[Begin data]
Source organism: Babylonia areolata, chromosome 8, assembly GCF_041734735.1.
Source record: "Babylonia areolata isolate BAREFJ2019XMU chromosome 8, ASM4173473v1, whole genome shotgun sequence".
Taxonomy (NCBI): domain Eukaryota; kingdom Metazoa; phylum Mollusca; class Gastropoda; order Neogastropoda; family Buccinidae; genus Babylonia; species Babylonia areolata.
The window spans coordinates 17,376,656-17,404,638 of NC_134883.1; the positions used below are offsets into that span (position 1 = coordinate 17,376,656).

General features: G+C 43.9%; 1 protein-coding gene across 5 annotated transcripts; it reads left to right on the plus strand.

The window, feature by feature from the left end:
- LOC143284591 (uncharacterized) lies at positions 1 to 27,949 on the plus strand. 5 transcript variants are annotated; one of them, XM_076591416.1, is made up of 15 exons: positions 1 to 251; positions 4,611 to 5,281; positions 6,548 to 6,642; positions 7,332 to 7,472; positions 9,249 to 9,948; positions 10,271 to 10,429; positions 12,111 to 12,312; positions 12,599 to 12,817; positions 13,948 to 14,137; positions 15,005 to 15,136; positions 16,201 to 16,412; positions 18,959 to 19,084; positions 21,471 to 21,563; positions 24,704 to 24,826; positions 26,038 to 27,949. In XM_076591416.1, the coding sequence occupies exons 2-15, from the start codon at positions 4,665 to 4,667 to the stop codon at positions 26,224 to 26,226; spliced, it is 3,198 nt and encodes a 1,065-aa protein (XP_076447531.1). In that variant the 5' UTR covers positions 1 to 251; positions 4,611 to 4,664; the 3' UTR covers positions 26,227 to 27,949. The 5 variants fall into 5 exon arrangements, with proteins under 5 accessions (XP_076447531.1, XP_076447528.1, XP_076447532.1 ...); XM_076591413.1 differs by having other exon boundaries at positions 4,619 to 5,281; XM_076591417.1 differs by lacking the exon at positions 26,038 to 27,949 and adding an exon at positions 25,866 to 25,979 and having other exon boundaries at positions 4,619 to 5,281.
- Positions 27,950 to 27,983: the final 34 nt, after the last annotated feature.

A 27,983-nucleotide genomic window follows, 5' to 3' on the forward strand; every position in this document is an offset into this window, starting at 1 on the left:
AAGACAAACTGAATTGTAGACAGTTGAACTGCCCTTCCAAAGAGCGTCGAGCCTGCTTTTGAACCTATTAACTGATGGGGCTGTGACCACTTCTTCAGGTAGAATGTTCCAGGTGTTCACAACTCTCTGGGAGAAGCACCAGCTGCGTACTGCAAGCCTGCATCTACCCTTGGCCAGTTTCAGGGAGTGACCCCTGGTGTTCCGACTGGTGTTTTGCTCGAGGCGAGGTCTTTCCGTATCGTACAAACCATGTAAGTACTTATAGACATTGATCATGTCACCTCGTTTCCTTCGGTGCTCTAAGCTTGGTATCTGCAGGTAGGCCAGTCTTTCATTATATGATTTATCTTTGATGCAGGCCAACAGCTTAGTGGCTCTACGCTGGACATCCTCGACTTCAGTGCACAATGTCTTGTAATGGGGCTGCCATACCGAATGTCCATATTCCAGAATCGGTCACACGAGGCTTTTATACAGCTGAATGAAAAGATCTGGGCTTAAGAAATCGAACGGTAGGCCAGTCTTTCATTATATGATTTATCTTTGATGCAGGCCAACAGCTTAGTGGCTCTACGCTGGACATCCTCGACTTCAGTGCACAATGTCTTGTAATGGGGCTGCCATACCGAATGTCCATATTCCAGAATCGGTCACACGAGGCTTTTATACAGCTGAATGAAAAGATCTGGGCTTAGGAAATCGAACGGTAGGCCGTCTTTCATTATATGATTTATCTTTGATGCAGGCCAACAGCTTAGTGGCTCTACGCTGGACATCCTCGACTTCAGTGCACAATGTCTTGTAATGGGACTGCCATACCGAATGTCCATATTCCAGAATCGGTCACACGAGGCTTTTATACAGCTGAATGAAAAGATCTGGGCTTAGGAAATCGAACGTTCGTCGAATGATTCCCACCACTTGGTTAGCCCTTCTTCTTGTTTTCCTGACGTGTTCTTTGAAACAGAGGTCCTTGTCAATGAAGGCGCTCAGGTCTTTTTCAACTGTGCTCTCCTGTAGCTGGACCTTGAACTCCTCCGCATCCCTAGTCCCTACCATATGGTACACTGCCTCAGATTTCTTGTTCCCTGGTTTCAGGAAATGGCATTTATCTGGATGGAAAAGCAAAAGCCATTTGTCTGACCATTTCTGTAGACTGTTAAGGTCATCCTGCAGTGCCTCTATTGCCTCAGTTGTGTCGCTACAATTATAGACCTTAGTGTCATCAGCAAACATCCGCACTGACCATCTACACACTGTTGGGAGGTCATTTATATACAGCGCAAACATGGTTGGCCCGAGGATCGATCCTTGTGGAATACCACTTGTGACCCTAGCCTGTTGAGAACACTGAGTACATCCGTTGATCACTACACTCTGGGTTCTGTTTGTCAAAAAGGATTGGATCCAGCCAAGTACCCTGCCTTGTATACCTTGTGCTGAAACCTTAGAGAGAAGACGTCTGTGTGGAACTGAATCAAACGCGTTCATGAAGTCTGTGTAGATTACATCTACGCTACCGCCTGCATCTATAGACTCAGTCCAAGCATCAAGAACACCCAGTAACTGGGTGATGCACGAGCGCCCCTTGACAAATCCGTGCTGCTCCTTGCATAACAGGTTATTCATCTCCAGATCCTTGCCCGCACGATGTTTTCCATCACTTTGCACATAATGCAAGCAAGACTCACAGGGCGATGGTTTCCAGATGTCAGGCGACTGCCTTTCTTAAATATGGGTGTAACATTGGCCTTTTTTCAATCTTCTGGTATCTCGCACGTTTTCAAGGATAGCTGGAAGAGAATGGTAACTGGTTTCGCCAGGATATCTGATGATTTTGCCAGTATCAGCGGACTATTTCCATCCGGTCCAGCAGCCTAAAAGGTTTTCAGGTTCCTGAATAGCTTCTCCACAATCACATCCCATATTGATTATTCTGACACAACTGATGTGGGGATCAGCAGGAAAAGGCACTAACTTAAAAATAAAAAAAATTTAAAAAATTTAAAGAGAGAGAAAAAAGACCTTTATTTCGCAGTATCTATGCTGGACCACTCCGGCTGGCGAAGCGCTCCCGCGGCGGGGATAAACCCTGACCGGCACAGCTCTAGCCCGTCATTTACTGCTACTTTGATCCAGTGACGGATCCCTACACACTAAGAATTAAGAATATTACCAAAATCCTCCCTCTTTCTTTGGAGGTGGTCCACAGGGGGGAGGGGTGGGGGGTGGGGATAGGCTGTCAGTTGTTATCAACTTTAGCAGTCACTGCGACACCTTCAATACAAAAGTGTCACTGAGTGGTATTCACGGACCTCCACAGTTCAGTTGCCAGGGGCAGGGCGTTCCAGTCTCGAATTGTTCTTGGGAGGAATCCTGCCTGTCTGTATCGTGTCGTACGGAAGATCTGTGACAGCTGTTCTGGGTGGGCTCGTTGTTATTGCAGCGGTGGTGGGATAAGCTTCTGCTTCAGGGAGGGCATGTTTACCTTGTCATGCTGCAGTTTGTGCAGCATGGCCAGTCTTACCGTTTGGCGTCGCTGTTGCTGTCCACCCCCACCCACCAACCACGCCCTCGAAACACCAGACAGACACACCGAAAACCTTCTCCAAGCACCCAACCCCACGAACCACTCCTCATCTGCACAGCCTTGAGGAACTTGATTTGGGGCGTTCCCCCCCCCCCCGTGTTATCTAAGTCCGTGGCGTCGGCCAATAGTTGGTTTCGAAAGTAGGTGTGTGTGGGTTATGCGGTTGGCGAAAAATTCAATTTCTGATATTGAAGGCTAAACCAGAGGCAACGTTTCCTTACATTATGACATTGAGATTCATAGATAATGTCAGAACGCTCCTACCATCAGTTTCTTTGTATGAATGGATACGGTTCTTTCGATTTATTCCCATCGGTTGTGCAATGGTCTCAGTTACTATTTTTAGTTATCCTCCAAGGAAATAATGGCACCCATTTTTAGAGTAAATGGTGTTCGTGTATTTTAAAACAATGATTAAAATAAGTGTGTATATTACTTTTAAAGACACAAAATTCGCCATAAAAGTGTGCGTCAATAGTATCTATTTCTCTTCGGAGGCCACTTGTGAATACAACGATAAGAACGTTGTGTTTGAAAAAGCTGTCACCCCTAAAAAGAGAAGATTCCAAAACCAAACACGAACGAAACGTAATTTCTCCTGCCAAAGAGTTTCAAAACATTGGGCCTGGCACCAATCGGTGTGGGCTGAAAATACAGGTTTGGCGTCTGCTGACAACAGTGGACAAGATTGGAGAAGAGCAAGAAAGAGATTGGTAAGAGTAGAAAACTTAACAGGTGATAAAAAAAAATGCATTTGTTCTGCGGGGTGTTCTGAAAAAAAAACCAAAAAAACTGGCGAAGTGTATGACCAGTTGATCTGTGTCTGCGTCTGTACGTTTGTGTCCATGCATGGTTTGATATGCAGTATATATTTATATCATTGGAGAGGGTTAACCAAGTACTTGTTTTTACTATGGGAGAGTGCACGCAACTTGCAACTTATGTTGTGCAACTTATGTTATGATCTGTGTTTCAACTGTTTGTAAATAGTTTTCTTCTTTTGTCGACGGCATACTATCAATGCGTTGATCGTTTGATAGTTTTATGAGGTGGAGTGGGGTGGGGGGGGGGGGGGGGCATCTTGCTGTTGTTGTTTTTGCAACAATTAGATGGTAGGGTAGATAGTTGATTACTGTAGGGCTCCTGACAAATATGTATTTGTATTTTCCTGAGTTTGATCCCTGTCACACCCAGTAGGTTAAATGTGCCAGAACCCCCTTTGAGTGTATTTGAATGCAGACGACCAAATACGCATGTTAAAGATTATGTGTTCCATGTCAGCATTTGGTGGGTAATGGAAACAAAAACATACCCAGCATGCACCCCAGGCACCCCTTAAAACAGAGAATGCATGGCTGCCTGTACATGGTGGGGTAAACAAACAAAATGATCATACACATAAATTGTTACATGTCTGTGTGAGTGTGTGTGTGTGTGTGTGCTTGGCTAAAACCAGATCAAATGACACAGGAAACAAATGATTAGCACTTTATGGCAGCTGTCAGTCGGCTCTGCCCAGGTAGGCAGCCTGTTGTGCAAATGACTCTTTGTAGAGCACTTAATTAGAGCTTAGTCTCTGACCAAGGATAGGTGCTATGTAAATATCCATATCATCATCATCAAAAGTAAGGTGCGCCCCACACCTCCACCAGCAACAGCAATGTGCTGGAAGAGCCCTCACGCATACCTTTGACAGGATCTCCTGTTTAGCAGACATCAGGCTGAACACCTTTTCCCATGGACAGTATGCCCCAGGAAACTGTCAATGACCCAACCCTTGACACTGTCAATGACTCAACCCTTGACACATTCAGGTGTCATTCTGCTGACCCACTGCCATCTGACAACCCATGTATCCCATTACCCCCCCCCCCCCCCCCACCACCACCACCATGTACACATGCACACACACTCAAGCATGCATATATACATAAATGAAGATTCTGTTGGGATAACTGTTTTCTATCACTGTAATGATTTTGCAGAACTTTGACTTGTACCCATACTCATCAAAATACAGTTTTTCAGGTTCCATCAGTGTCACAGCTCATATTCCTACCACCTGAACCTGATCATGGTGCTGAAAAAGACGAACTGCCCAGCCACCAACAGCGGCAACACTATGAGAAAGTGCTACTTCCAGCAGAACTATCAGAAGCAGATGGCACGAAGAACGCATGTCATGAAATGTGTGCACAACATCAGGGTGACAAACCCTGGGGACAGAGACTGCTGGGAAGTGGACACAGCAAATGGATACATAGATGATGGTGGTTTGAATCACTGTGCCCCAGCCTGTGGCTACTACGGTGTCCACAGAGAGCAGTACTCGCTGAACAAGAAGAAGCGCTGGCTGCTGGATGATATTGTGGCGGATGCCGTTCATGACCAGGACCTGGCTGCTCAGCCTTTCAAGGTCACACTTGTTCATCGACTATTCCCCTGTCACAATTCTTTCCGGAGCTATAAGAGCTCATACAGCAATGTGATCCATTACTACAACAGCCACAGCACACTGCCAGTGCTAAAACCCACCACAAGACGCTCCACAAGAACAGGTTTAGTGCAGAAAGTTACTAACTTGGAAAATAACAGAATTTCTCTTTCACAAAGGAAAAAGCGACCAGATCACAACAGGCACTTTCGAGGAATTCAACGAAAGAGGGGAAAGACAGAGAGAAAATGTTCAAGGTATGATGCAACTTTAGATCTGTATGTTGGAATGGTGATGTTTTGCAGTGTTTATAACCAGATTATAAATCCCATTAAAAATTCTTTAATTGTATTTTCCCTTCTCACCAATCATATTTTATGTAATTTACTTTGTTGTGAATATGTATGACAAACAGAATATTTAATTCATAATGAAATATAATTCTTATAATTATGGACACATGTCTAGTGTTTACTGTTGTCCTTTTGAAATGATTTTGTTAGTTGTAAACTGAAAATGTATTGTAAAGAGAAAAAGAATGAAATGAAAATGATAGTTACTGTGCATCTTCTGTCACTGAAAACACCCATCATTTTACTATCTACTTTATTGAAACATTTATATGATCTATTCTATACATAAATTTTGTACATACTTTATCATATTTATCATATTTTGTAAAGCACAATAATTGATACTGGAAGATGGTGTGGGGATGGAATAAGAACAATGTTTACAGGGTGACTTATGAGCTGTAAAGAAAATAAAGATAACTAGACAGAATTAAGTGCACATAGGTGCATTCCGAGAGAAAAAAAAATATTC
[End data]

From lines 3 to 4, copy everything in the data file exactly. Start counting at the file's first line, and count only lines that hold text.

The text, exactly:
Taxonomy (NCBI): domain Eukaryota; kingdom Metazoa; phylum Mollusca; class Gastropoda; order Neogastropoda; family Buccinidae; genus Babylonia; species Babylonia areolata.
The window spans coordinates 17,376,656-17,404,638 of NC_134883.1; the positions used below are offsets into that span (position 1 = coordinate 17,376,656).